We’re nearly up to the present in this final part of the logo study. Above is the cover treatment for AMAZING SPIDER-MAN 532, which had no logo. Instead the font “Trajan” was used on all the covers in the Civil War series. I thought it was worth discussing because of the historic importance of the font. It’s based on the Roman capital letters carved on the base of Trajan’s Column:
Built in 114 A.D., and still standing in Rome, this is considered the finest example of the Roman alphabet, and has long been a model for font designers. The Trajan font was designed in 1989, but other similar uses go back further. These letterforms were intended mainly for hand-carving in stone, and the delicate serifs make them more readable when carved. This tradition carried over into drawn letters and later into printing, where early presses were so crude that serifs helped readability a great deal. While the cover above doesn’t have a logo per se, it does benefit from almost two thousand years of gravitas associated with the ancient Roman letterforms. Can’t get much more traditional than that!
Bringing us up to the present is this recent cover with a slightly revised version by Pat McGrath of the original SPIDER-MAN logo. THE AMAZING is larger and follows the arc of the lower word better, but put this next to the logo from issue 2 way back at the beginning, and the continuity is obvious.
So, what defines the Spider-Man logo? I’d say the overall unifying element is the lowly webbing, relegated to the background, but always lending that familiar organic strangeness to otherwise fairly standard letterforms, in most cases. As with Batman’s bat shape, it’s symbolic of the character and the logo, and the ones that work best have it there somewhere.
Now a few other logos I thought were worth mentioning. SPIDER-MAN UNLIMITED from 2000 is an animation spin-off title, and I really like what they’ve done with my spiky logo design on it: giving it a beveled look and spreading the bottom out. UNLIMITED is also very nice, and I like the decorative spikes on either side of it. I don’t understand the pattern behind the main title, though. Perhaps it has something to do with the TV show.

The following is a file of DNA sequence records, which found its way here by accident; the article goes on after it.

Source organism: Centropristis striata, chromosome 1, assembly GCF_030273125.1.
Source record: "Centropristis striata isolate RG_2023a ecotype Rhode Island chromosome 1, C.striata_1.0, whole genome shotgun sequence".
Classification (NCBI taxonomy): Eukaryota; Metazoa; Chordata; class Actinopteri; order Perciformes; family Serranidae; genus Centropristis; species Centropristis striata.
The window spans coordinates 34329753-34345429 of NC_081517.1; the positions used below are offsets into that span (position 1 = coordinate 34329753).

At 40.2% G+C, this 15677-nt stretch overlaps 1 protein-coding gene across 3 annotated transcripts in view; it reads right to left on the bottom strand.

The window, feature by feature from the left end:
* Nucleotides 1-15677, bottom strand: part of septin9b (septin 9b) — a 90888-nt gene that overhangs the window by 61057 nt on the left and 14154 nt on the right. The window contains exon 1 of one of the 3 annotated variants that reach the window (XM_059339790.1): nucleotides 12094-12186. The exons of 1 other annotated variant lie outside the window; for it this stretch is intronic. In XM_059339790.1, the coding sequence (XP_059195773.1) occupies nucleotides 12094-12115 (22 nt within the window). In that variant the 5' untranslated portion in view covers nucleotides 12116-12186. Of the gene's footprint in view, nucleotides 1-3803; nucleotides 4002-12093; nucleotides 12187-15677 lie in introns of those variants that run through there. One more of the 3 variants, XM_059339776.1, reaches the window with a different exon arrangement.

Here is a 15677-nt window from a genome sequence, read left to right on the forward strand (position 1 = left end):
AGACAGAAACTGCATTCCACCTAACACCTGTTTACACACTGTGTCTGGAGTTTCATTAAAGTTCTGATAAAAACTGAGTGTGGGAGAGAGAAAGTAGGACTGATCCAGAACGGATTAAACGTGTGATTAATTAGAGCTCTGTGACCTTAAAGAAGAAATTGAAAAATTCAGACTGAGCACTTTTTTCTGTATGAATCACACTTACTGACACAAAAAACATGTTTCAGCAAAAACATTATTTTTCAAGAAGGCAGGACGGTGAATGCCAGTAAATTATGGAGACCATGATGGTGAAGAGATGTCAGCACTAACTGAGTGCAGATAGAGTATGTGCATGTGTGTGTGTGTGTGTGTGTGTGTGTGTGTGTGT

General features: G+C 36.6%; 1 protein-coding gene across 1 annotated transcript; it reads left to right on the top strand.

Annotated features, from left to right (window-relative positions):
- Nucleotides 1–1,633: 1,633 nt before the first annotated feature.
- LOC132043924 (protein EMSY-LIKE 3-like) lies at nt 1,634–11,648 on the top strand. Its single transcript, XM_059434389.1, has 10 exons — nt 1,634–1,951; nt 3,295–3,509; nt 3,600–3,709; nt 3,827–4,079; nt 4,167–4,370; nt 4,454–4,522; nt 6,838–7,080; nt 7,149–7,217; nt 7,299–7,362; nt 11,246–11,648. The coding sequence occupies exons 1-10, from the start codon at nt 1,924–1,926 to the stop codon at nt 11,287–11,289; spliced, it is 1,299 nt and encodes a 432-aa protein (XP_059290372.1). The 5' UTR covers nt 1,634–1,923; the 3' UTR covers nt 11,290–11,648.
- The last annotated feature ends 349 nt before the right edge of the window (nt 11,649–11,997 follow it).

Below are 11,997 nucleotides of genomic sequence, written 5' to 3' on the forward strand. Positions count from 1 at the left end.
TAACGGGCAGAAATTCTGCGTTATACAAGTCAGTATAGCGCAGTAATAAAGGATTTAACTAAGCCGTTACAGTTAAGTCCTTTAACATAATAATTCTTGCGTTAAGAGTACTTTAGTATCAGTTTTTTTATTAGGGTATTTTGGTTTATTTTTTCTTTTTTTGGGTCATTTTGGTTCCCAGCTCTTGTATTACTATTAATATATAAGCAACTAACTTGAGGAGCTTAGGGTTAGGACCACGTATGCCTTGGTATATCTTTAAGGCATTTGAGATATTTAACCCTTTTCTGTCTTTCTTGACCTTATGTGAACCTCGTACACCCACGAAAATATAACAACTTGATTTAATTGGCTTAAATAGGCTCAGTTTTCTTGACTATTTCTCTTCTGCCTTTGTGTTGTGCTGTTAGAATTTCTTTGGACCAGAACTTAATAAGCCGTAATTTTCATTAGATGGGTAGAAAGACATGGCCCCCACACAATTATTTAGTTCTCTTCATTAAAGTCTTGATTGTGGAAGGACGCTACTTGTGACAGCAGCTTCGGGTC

This title from 2001 uses what I think might be a Comicraft font for the words SPIDER-MAN’S at least, not sure about the TANGLED WEB. I like the combination of rounded forms with pointy ends. And the round spider symbol is very nice as well. This was obviously designed to leave lots of room for the attractive painted art, and does that perfectly.
Another cover with no real logo, just type. The attractively designed stylized art by Tim Sale does a fine job of selling it anyway, and the type design complements the art style and colors excellently. I would be unlikely to buy this book if all I saw was the title type, but as a whole it’s quite appealing.
Finally two logo designs I had a hand in that I really enjoyed. Above is the logo for an Amalgam Comics title from 1995, where characters from DC and Marvel got mashed together in odd and sometimes entertaining ways. Everyone involved had way too much fun, really. And I was asked to design some of the logos for the short-lived line by both Marvel and DC, so I did too.
This logo was designed by Alex Ross and inked by me for a one-shot in the lengthy EARTH X saga of three limited series and many one-shots or mini-series. It would never work on the average Spider-Man cover as it takes up too much space proportionally…but it’s really cool. I love working on logos with Alex, he has a fine design sense.
There you have it, all I can say about the Spider-Man logos. I’ll be back with more logo studies in the future. Hope you enjoyed this one.
More chapters and other logo studies on my LOGO LINKS page.